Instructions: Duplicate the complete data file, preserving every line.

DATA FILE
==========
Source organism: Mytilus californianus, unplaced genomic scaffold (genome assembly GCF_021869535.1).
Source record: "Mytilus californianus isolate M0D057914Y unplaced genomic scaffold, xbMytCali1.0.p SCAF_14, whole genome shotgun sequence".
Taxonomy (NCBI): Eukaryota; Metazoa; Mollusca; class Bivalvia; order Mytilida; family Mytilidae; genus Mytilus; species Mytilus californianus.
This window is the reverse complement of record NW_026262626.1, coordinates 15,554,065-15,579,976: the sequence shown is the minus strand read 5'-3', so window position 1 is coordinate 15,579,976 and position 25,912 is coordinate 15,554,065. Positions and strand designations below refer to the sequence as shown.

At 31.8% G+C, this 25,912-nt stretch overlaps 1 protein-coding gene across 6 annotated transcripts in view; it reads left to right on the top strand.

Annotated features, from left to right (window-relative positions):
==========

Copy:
Source organism: Mytilus californianus, unplaced genomic scaffold (genome assembly GCF_021869535.1).
Source record: "Mytilus californianus isolate M0D057914Y unplaced genomic scaffold, xbMytCali1.0.p SCAF_14, whole genome shotgun sequence".
Taxonomy (NCBI): Eukaryota; Metazoa; Mollusca; class Bivalvia; order Mytilida; family Mytilidae; genus Mytilus; species Mytilus californianus.
This window is the reverse complement of record NW_026262626.1, coordinates 15,554,065-15,579,976: the sequence shown is the minus strand read 5'-3', so window position 1 is coordinate 15,579,976 and position 25,912 is coordinate 15,554,065. Positions and strand designations below refer to the sequence as shown.

At 31.8% G+C, this 25,912-nt stretch overlaps 1 protein-coding gene across 6 annotated transcripts in view; it reads left to right on the top strand.

Annotated features, from left to right (window-relative positions):